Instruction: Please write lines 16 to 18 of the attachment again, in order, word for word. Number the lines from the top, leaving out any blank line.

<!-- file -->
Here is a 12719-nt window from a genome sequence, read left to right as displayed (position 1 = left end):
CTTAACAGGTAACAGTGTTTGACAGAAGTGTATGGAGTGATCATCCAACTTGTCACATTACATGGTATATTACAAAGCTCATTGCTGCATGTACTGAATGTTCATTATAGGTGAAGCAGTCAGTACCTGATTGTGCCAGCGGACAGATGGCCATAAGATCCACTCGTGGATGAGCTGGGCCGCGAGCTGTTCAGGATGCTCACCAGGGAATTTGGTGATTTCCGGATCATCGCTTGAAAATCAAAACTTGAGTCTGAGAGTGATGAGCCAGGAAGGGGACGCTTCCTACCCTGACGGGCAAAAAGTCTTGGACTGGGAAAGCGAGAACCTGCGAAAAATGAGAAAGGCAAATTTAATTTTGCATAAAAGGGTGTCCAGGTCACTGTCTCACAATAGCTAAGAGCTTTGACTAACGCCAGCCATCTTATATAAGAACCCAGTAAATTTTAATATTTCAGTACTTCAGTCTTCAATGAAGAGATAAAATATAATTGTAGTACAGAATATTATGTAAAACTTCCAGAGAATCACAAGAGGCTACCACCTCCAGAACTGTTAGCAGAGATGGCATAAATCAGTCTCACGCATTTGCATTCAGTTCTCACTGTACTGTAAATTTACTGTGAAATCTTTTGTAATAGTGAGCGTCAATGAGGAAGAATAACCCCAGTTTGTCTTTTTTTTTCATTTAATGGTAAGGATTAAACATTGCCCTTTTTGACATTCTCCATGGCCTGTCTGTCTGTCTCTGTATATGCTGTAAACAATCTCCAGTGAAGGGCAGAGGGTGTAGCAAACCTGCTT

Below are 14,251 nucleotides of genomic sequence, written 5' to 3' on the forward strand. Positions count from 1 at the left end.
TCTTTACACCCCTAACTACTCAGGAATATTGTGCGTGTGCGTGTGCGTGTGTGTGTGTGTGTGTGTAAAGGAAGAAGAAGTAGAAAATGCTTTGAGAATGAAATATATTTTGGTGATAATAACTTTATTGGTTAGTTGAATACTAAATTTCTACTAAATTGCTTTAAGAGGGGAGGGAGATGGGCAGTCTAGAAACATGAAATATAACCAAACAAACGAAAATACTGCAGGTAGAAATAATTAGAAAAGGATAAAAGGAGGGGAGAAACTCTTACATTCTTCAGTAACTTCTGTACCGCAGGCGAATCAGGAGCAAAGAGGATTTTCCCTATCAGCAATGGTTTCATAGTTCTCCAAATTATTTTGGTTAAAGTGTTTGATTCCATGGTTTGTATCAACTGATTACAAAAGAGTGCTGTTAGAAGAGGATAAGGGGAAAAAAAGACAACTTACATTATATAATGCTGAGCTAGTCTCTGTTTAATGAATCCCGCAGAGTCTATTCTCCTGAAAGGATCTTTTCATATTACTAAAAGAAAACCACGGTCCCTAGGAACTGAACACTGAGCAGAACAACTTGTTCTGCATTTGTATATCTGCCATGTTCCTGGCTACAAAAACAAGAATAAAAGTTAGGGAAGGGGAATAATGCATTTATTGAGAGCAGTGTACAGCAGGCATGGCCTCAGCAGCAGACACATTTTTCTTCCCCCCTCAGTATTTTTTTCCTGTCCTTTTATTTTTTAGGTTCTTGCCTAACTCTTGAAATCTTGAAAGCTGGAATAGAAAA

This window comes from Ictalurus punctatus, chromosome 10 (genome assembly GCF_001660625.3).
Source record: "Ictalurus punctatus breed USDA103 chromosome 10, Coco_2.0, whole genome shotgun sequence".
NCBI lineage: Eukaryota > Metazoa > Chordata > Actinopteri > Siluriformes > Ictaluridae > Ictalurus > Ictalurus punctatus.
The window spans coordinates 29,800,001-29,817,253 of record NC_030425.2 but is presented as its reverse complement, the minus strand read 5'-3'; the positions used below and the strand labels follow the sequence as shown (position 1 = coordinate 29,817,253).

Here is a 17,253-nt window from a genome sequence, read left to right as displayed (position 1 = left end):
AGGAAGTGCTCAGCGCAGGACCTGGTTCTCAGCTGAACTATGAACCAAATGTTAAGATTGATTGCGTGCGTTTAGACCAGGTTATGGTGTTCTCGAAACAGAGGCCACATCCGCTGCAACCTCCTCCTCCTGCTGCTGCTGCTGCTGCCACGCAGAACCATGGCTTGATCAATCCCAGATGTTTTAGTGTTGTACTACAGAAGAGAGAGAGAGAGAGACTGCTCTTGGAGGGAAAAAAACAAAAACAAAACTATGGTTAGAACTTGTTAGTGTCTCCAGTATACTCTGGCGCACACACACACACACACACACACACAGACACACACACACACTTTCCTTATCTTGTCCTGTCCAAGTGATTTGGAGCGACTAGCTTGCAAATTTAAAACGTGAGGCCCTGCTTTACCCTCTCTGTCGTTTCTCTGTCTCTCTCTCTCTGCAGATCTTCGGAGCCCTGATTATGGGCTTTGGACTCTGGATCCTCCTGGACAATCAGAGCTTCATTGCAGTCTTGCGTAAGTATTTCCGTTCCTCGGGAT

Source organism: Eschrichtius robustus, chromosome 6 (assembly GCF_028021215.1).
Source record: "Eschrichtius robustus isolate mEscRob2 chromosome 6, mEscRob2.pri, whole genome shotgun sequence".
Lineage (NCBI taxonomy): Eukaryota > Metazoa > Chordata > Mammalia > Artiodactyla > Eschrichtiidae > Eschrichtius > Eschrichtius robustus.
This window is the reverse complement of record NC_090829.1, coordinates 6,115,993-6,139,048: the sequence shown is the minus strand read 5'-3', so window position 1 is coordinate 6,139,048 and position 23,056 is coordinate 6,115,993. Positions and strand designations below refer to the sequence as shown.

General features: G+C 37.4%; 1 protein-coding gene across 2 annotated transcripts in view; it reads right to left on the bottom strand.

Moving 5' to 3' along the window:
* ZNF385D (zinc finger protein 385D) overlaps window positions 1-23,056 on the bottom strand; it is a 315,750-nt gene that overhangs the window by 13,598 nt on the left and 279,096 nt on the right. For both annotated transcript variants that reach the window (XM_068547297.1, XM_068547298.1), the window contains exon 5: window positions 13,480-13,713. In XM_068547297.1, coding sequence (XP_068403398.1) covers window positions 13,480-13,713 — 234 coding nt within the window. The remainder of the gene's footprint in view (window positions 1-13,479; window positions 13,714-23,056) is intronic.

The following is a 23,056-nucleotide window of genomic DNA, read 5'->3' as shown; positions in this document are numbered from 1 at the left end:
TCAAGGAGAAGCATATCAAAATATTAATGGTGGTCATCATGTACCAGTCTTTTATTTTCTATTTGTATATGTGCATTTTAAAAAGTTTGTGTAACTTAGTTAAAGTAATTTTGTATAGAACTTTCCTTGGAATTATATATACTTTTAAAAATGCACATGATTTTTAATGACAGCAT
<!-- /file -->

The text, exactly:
Moving 5' to 3' along the window:
* ZNF385D (zinc finger protein 385D) overlaps window positions 1-23,056 on the bottom strand; it is a 315,750-nt gene that overhangs the window by 13,598 nt on the left and 279,096 nt on the right. For both annotated transcript variants that reach the window (XM_068547297.1, XM_068547298.1), the window contains exon 5: window positions 13,480-13,713. In XM_068547297.1, coding sequence (XP_068403398.1) covers window positions 13,480-13,713 — 234 coding nt within the window. The remainder of the gene's footprint in view (window positions 1-13,479; window positions 13,714-23,056) is intronic.

The following is a 23,056-nucleotide window of genomic DNA, read 5'->3' as shown; positions in this document are numbered from 1 at the left end: